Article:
The terms "cold" and "cole" sound the same but have different meanings. "Cold" of course refers to temperature. "Cole" refers to any of various plants belonging to the Cruciferae or mustard family.
Even though you might not be familiar with the impressive scientific name or enjoy eating mustard you are certainly familiar with other members of this family, which furnish Texas gardeners with many gourmet delights during the winter months.
The mustard family includes cool season crops such as Brussels sprout, cabbage, cauliflower, collards, kale, kohlrabi, mustard, broccoli, turnips and watercress. All of these familiar garden crops can trace their history to a common ancestry of wild cabbage originating in the Mediterranean and Asia Minor area. The close kinship of these crops enables diversified usage of plant parts. For instance, Brussels sprout plants are grown by most gardeners for a miniature heads (sprouts) that develop in the axils of the leaves. However, the leaves of Brussels sprouts are considered by some to be milder and sweeter than those of the collard, which is especially grown for leaf production. Most gardeners are familiar with the fact turnips can be grown for the greens (leaves) or for the turnip roots. In other words, when growing a member of the Cruciferae family the saying "what you see is what you get (to eat)" truly applies!
This group of cole crops enjoy cool seasons and are somewhat cold tolerant. Cabbage for instance can withstand frost down to 20 degrees or even 15 degrees F. Cauliflower and chard are more sensitive to cold than broccoli, collards, kale, kohlrabi, or mustard. The conditioning of the plants as influenced by weather conditions prior to exposure to cold temperatures determine plant survival. Maturity of the plant also has much to do with the amount of cold that cole crops can survive. When broccoli plants have produced buds, even a light frost may cause considerable damage since clusters freeze, turn brown and ultimately rot.
The cole crops grow best at a monthly mean temperature of 60 to 70 degrees F. This occurs when temperatures are 80 degrees F. or less during the day and 60 degrees F. or less during the night. In most parts of Texas these ranges occur in October- November. In order to produce the best quality of the slower maturing cole crops, Brussels sprouts, cabbage, cauliflower and broccoli should be planted in gardens in August or early September. These crops can be directly seeded or transplanted into the garden area. Faster maturing cole crops such as collards, kale, kohlrabi, mustard, and turnips can be directly seeded into the garden as late as September. Of course, when you plant depends on where you live.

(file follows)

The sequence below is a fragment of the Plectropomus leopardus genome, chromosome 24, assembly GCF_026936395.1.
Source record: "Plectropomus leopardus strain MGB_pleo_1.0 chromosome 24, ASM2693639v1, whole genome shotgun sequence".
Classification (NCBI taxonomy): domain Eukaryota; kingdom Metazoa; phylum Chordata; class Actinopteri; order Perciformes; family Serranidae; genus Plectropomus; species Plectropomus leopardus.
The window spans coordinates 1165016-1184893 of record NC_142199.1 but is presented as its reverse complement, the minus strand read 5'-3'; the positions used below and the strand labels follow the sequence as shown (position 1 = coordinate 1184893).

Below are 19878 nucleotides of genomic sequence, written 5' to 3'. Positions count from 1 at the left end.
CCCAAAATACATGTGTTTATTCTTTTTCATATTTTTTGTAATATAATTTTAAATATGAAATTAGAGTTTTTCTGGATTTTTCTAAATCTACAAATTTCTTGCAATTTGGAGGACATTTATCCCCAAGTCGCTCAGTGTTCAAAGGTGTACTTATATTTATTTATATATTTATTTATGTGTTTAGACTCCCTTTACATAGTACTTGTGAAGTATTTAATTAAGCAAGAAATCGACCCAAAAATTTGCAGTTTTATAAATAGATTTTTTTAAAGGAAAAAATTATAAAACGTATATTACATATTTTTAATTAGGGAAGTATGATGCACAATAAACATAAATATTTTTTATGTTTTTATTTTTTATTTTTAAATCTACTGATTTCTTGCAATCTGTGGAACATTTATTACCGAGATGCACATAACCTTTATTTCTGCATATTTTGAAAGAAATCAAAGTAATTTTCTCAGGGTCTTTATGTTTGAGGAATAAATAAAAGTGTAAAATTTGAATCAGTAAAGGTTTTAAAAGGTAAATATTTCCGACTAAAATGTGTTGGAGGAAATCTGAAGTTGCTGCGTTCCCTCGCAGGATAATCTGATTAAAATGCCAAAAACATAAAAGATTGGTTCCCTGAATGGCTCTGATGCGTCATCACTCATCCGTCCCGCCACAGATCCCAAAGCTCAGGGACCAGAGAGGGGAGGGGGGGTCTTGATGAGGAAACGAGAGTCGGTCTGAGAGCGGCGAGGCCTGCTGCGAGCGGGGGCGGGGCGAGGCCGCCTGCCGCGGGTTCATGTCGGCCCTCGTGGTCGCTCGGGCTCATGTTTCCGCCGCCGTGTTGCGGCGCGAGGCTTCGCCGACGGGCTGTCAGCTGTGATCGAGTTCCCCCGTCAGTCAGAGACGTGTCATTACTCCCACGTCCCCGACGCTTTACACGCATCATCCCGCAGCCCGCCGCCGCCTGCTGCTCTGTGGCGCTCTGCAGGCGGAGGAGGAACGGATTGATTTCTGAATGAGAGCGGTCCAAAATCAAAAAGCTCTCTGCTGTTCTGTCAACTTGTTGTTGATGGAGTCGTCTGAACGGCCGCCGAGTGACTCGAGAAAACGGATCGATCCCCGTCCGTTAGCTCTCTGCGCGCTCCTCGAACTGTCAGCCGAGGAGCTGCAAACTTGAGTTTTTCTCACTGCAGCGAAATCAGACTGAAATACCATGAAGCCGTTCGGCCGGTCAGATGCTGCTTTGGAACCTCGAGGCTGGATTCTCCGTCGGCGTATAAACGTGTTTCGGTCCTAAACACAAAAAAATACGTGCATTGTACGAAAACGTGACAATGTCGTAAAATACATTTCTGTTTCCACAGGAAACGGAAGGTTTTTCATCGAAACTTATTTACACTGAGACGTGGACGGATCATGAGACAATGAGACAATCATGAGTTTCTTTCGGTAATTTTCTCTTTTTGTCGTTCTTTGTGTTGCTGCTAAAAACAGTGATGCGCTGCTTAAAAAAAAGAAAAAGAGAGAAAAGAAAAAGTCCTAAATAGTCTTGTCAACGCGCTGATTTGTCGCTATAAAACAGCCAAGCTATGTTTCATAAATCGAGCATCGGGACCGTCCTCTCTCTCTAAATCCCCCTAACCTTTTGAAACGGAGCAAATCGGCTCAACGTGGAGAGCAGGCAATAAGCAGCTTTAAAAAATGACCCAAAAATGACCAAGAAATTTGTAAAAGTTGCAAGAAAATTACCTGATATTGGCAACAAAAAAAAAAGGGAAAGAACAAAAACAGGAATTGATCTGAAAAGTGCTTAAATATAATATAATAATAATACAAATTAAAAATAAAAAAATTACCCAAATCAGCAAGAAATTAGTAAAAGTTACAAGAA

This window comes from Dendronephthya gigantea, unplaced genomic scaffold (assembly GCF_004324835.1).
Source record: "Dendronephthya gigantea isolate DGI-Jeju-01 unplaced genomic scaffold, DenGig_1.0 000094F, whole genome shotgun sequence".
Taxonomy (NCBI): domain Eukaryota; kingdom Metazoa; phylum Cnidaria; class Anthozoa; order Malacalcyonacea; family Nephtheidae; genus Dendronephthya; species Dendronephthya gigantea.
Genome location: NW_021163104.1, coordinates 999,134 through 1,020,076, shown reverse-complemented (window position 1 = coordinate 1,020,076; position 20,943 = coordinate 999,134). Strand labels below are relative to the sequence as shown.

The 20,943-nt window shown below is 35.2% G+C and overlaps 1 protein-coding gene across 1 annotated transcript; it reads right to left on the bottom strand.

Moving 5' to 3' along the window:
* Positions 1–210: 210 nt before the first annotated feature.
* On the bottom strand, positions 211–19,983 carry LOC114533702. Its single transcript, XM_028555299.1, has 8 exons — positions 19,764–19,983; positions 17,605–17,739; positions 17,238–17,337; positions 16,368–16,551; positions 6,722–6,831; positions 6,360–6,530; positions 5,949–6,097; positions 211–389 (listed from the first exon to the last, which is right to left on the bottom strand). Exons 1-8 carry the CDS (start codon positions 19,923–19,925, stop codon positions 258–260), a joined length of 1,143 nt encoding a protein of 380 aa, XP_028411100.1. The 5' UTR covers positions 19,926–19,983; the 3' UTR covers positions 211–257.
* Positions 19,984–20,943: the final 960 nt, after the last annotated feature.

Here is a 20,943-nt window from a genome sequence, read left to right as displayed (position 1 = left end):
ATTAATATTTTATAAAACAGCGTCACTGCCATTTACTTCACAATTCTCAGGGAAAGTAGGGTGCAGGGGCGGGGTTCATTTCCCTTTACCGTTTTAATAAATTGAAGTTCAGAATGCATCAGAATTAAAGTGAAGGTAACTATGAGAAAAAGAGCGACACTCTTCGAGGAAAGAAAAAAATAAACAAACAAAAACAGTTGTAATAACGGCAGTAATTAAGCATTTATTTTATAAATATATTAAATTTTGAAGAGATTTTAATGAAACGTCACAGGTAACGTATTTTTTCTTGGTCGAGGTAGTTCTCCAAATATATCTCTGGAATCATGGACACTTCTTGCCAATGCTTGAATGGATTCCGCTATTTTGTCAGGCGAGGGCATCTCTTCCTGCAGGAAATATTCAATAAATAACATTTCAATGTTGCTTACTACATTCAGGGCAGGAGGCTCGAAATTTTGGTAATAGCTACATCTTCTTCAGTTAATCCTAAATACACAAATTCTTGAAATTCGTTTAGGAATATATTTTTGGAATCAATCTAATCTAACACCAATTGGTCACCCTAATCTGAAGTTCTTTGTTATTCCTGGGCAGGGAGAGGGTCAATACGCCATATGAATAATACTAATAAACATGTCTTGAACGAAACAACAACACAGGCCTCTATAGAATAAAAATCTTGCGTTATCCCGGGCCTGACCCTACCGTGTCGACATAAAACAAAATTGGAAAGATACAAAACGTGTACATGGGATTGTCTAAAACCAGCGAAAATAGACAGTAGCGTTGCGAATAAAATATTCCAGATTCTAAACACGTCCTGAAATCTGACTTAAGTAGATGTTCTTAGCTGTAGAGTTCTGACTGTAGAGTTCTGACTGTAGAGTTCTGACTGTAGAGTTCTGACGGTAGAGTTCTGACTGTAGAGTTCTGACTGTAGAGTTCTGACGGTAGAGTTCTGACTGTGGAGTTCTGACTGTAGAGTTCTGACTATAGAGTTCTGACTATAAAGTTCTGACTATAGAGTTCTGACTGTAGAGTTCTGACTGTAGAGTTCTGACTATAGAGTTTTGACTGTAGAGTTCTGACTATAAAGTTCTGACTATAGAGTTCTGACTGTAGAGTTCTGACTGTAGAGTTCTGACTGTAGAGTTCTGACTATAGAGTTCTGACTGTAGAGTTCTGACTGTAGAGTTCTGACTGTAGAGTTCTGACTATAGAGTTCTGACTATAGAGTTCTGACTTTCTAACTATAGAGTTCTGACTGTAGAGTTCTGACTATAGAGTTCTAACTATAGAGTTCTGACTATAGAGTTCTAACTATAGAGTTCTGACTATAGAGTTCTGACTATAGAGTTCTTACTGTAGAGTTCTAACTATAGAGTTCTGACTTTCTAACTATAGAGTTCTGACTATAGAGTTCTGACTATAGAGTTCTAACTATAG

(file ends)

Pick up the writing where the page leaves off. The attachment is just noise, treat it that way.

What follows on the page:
When you plant cole crops in the garden you are investing in a healthful life. Gardeners are in the business of producing health foods even though they may not know it. Vegetables contain essential elements for health and the enjoyment of eating fresh garden vegetables makes health fun. Exactly how necessary are vegetables to the healthy body? Some animals can synthesize vitamin C, but man, apes, birds, and a few other animal species lack this ability. Vitamin C cannot be stored in the body, making a daily supply essential to good health.
Cabbage, broccoli, collards, and other vegetables of the cabbage family are rich in vitamin C, as are leafy vegetables such as kale and turnip greens supply carotene, which the human digestive system converts to Vitamin A.
Proteins are nitrogenous compounds that are composed of amino acids. All vegetables provide some protein. The percentage protein in vegetable legumes is as high or higher than that of meat. Even non-legume vegetables such as sweet corn, Brussels sprouts, collards, and kale contain more protein than milk.